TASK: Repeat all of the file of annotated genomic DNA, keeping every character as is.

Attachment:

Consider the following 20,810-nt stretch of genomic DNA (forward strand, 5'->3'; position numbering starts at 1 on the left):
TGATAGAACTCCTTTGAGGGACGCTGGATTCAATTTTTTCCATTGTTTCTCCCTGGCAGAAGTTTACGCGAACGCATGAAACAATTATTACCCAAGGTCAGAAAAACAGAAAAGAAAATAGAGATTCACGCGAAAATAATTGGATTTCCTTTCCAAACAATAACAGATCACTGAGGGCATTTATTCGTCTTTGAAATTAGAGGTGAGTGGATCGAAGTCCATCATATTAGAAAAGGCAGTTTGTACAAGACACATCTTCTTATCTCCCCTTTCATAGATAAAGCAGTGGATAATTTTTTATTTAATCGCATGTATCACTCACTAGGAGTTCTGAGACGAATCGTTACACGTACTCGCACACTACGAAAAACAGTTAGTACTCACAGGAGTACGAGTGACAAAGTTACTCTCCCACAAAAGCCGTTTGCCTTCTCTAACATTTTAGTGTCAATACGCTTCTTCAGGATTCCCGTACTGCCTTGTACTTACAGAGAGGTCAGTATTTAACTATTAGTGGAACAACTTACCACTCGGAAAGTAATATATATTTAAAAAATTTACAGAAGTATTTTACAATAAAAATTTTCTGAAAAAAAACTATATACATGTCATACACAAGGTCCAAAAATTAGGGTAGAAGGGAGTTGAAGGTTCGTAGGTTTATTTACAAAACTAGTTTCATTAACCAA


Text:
Consider the following 20,810-nt stretch of genomic DNA (forward strand, 5'->3'; position numbering starts at 1 on the left):
TGATAGAACTCCTTTGAGGGACGCTGGATTCAATTTTTTCCATTGTTTCTCCCTGGCAGAAGTTTACGCGAACGCATGAAACAATTATTACCCAAGGTCAGAAAAACAGAAAAGAAAATAGAGATTCACGCGAAAATAATTGGATTTCCTTTCCAAACAATAACAGATCACTGAGGGCATTTATTCGTCTTTGAAATTAGAGGTGAGTGGATCGAAGTCCATCATATTAGAAAAGGCAGTTTGTACAAGACACATCTTCTTATCTCCCCTTTCATAGATAAAGCAGTGGATAATTTTTTATTTAATCGCATGTATCACTCACTAGGAGTTCTGAGACGAATCGTTACACGTACTCGCACACTACGAAAAACAGTTAGTACTCACAGGAGTACGAGTGACAAAGTTACTCTCCCACAAAAGCCGTTTGCCTTCTCTAACATTTTAGTGTCAATACGCTTCTTCAGGATTCCCGTACTGCCTTGTACTTACAGAGAGGTCAGTATTTAACTATTAGTGGAACAACTTACCACTCGGAAAGTAATATATATTTAAAAAATTTACAGAAGTATTTTACAATAAAAATTTTCTGAAAAAAAACTATATACATGTCATACACAAGGTCCAAAAATTAGGGTAGAAGGGAGTTGAAGGTTCGTAGGTTTATTTACAAAACTAGTTTCATTAACCAA